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Future of Retail — Customer Engagement


issue 05


STEP ONE: COLLECT THE RIGHT TYPE OF CUSTOMER DATA In their journey to becoming a data driven organisation, businesses are required to collect the right type of data — data that can help them improve the customer experience and maximise the profit they gain from their online and offline channels. For example, a business that operates bricks-and-


mortar stores would probably like to try different layouts and floor plans to determine which maximises the chances of a sale. To do this, they will require sales breakdowns for each store. On the other hand, since in online context you can personalise customer journeys, a business with an ecommerce website will be required to collect data about their purchasing history, browsing behaviours, and more. Apart from customer data, competitor data is another


type of data that you need to collect. Gather data regarding price, customer reviews and ratings, and sizing and use the intelligence gain to optimise your product catalogue and customer journey. Gathering data without analysing it is not only a waste


of time, it will also raise doubt and suspicion among your customers. Therefore, it is also important not to collect data that you are not going to use.


STEP TWO: INTEGRATE YOUR DATA SOURCES Once you have determined the type of data you want to collect, the next step is to identify the channels that can provide you the data. Retail businesses collect massive amounts of information from a wide range of channels. In fact, each successful transaction presents a data collection responsibility to retail businesses. However, the sheer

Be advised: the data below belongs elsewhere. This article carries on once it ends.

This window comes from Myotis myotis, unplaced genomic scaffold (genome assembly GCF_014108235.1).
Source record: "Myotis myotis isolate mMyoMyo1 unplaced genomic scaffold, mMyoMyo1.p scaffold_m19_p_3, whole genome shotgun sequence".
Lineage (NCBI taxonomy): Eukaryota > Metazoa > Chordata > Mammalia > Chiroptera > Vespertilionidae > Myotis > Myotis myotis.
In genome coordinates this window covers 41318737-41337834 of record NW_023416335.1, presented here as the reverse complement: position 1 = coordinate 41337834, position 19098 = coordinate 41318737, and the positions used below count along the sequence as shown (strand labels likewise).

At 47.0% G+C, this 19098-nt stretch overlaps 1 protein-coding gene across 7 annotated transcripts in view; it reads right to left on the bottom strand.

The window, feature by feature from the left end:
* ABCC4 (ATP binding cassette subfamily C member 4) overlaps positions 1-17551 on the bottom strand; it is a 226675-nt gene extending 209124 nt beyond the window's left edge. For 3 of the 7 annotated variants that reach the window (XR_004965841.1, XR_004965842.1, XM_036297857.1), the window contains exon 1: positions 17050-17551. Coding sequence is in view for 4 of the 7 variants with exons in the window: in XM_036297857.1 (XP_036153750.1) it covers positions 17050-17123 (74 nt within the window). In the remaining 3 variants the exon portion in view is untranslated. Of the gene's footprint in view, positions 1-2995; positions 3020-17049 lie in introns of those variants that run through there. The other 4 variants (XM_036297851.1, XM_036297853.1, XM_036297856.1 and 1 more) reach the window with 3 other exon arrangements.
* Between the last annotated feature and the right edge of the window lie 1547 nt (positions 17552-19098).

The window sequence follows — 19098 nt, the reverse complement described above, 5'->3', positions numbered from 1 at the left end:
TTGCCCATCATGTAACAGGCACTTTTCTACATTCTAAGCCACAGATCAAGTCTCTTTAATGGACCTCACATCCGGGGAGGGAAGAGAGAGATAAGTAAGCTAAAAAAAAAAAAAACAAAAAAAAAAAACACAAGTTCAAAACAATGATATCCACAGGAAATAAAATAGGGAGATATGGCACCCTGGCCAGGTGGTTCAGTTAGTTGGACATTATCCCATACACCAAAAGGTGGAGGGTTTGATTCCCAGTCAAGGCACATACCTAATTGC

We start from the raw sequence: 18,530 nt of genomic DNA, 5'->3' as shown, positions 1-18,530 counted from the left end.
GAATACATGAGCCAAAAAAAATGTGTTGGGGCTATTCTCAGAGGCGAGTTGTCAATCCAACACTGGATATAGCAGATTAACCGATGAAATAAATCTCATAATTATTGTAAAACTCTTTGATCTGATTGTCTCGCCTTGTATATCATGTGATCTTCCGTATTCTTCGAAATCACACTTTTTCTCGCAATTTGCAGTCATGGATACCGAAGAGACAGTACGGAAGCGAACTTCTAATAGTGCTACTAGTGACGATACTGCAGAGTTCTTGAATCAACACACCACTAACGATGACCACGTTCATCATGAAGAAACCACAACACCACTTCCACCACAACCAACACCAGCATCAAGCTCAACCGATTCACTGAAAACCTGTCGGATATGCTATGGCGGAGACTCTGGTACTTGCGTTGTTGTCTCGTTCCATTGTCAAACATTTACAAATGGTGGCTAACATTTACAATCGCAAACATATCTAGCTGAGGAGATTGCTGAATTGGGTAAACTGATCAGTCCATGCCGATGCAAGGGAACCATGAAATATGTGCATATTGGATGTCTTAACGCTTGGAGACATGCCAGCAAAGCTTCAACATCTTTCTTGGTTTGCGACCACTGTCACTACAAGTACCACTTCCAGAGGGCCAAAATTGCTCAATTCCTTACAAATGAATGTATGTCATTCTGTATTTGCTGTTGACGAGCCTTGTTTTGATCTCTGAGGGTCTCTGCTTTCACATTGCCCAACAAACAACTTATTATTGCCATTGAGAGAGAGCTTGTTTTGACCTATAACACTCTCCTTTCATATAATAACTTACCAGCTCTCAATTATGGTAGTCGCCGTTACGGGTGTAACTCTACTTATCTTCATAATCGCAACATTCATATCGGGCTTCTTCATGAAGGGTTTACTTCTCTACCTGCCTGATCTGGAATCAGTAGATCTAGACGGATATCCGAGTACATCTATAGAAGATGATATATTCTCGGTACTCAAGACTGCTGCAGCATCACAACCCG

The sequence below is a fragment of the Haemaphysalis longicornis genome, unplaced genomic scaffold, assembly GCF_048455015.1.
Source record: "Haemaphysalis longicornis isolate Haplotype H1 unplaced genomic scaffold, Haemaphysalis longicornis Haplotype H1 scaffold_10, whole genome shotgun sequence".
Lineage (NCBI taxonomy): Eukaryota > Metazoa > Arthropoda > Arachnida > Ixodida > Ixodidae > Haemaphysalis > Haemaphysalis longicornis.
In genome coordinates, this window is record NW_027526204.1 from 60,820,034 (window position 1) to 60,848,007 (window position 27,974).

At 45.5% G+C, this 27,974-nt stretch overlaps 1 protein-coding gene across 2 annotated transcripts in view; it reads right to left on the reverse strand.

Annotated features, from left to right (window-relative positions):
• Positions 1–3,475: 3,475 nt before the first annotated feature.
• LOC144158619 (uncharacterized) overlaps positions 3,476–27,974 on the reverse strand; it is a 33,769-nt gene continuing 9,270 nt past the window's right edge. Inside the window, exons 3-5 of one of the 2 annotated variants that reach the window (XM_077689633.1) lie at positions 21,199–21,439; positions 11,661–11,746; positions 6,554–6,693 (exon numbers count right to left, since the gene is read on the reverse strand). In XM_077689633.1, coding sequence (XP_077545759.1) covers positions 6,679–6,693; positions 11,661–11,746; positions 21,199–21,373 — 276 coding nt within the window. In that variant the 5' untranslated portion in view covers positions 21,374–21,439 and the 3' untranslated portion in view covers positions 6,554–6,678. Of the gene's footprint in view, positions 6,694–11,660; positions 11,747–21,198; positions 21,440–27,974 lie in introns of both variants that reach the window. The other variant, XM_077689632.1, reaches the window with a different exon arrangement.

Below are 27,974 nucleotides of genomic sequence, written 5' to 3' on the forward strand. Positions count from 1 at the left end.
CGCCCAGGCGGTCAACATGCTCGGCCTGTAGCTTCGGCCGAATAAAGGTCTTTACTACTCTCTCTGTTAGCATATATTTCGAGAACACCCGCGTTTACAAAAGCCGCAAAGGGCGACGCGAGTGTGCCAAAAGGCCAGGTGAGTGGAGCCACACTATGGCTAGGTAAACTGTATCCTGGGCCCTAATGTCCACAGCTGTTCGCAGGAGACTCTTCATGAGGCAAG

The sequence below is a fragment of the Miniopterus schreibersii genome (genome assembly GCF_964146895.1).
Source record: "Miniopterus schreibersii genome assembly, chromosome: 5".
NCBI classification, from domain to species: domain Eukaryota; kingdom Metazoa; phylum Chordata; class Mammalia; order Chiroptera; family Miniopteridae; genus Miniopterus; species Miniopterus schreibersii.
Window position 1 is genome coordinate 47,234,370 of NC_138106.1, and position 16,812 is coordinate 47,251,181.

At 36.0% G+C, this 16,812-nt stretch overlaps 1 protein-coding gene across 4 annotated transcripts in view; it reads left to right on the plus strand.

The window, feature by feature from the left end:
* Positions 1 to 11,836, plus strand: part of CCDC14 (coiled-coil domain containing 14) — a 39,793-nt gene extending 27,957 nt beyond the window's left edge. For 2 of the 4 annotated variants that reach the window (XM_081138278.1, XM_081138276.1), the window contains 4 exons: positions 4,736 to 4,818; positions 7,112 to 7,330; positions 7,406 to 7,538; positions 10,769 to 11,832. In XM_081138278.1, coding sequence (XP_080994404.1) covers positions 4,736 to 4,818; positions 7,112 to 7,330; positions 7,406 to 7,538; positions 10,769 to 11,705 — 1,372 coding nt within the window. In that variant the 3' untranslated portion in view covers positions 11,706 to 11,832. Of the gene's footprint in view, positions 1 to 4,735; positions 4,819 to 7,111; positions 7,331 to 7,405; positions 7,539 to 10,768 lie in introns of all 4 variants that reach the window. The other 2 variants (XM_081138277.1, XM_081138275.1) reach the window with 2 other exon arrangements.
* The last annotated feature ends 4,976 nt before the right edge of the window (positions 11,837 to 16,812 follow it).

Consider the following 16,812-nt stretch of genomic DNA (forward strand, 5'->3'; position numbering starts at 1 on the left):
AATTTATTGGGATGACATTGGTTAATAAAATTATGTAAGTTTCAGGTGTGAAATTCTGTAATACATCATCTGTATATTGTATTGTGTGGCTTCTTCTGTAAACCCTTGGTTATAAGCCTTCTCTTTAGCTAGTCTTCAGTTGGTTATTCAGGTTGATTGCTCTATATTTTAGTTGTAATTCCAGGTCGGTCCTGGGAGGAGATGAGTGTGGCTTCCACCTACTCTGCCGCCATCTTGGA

amount of data and the disparate sources from which they are collected may make it quite an impossible task for businesses to organise the data and generate valuable insights from it. Since a large amount of data collected by a retailer is


processed through its Enterprise Resource Planning system, the platform can be used for data organisation. Alternatively, there are several other BI platforms available that businesses can use to improve their data collection, organisation, visualisation, and analytical capabilities. These platforms can collect data from a large number of sources, including:


• Point-of-sale data • Customer feedback • Web analytics data • Customer relationship management data • Supply chain data


In a recent webinar, Pyramid Analytics’ Ian Macdonald


demonstrated how a BI platform can help businesses to amalgamate data and get a unified and accurate view of all their customer, competitor, and corporate data.


STEP THREE: CREATE A DATA-DRIVEN CULTURE Succeeding with data is not just a matter of investing in a BI solution or hiring a data analyst or scientist. Instead, it requires you to develop a data-driven culture that involves people from all the departments of the organisation. This is particularly important for retail businesses because every single department of a retail business can add something significant to the data value chain. For example, the finance department can help you determine if the prices are consistent cross all channels


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